To watch or not to watch: “Orange Is the New Black”

o-ORANGE-IS-THE-NEW-BLACK-facebook

This is my first Netflix original and I think it’s a brilliant concept. Consumers like it because of the lack of annoying network regulations and censorship, plus no commercials, and the ability to devour episode after episode without waiting a week in between. Showrunners probably appreciate the flexibility and innovation. And Netflix, well they get to see their numbers start shooting up because no one wants to be left out when the buzz starts circulating about an awesome new show, so they hurry to sign up.

It seems like everyone has been talking about Orange is the New Black since its July 11 release. Now I can see why. In my last “To Watch or Not to Watch,” I wanted you to tell me whether I should continue with The Americans. Well now I’m telling you, if you haven’t tried out the pilot of this awesome prison dramedy, you need to do so. Or at least the trailer, which I’ve included beyond the jump. Now. Go on, I’ll wait.

The show is actually the true story from Piper Kerman, based on her book Orange Is the New Black: My Year in a Women’s Prison:

“With a career, a boyfriend, and a loving family, Piper Kerman barely resembles the reckless young woman who delivered a suitcase of drug money ten years before. But that past has caught up with her. Convicted and sentenced to fifteen months at the infamous federal correctional facility in Danbury, Connecticut, the well-heeled Smith College alumna is now inmate #11187–424—one of the millions of people who disappear “down the rabbit hole” of the American penal system. From her first strip search to her final release, Kerman learns to navigate this strange world with its strictly enforced codes of behavior and arbitrary rules. She meets women from all walks of life, who surprise her with small tokens of generosity, hard words of wisdom, and simple acts of acceptance. Heartbreaking, hilarious, and at times enraging, Kerman’s story offers a rare look into the lives of women in prison—why it is we lock so many away and what happens to them when they’re there.”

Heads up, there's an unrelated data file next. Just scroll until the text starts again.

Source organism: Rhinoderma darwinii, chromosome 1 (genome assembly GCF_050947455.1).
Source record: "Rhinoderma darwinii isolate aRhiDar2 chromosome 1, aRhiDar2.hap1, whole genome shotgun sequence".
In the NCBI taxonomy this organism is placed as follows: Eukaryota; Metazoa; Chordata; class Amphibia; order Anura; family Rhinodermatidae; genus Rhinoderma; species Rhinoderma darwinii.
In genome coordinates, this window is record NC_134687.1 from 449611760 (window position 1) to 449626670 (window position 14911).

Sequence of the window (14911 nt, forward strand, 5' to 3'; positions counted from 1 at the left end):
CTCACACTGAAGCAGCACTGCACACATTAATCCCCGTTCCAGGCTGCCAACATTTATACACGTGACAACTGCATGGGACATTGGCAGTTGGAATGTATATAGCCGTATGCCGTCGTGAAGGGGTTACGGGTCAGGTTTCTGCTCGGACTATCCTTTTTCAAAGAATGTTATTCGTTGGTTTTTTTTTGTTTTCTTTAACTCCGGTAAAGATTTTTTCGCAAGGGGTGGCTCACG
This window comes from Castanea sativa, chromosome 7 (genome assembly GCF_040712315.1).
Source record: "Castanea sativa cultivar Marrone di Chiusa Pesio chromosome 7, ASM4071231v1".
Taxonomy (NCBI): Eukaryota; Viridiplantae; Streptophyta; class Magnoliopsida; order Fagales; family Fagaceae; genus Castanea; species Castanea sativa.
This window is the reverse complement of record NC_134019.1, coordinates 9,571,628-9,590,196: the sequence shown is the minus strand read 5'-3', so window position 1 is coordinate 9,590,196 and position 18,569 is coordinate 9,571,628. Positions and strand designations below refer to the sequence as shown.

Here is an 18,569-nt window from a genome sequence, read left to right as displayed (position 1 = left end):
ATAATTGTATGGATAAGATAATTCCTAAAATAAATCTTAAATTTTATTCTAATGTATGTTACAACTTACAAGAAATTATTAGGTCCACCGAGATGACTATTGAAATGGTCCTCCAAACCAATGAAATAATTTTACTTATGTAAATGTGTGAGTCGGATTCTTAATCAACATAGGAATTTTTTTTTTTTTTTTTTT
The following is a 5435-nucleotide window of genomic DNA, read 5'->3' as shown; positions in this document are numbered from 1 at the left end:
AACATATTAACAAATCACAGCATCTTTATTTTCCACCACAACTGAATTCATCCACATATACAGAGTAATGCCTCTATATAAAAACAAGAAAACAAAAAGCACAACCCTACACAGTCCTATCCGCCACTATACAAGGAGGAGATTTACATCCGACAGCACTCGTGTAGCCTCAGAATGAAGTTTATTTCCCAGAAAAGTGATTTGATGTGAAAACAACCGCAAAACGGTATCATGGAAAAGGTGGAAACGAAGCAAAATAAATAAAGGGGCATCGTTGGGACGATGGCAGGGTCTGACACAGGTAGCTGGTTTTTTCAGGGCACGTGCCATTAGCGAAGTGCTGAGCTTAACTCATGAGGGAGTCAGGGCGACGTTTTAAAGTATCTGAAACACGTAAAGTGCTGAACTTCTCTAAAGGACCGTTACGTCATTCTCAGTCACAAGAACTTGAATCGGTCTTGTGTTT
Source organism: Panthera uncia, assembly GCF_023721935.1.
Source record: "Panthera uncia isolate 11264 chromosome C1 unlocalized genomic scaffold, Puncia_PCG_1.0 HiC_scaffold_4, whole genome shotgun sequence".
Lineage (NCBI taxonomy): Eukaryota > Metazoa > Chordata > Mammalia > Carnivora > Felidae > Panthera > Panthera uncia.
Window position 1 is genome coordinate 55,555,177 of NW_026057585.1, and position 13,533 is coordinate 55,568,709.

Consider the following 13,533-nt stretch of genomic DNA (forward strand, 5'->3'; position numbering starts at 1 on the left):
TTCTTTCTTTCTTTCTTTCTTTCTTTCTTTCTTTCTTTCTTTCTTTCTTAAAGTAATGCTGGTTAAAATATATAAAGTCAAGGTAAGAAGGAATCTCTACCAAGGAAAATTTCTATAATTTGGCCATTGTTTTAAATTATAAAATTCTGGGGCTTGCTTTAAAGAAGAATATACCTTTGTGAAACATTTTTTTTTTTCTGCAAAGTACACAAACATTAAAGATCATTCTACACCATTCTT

I’m up to episode 8 and stopped, mid-binge, to write this PSA. I really like it. It takes a lot for my sister to engage in a new show and even she likes it, so we’ve been watching it together. I’ve enjoyed seeing the familiar faces—Taylor Schilling (The Lucky One) as our leading lady Piper, Laura Prepon (That ‘70s Show) as her former lesbian lover Alex, Jason Biggs and Natasha Lyonne (American Pie) as Piper’s husband and a fellow inmate, respectively—but also the vast number of unfamiliar ones who bring Litchfield to life.

Aside from the truly unique plot, I love that they managed to take such a bleak setting and inject it with humor. (It comes from the creator of “Weeds,” after all.) I cracked up more than once during the pilot and it’s only gotten better. Watching Piper navigate the social structure (“Baby, high school is high school.”) and come to terms with who she is and what she’s done is a journey I’m all too willing to take with her.

My favorite characters (besides Piper) so far:

CaptureMorello
I love the way she talks.
Straight out of Brooklyn, she looks and sounds like
she would’ve fit right in with the Pink Ladies.

Capture2Sophia
A transgender hairdresser with sass.

Capture4Nicky
Straight up, no bullshit. Similar to her character in American Pie actually.

Capture3John
Cutie cop with a crush on an inmate. Lost part of his leg in Afghanistan.

Have you watched Orange is the New Black? If so, who is your favorite inmate?
If not, what are you waiting for?

P.S. “Yoga Jones” is Patti Mayonnaise. That is all.

Advertisements

Leave a Reply

Fill in your details below or click an icon to log in:

WordPress.com Logo

You are commenting using your WordPress.com account. Log Out / Change )

Twitter picture

You are commenting using your Twitter account. Log Out / Change )

Facebook photo

You are commenting using your Facebook account. Log Out / Change )

Google+ photo

You are commenting using your Google+ account. Log Out / Change )

Connecting to %s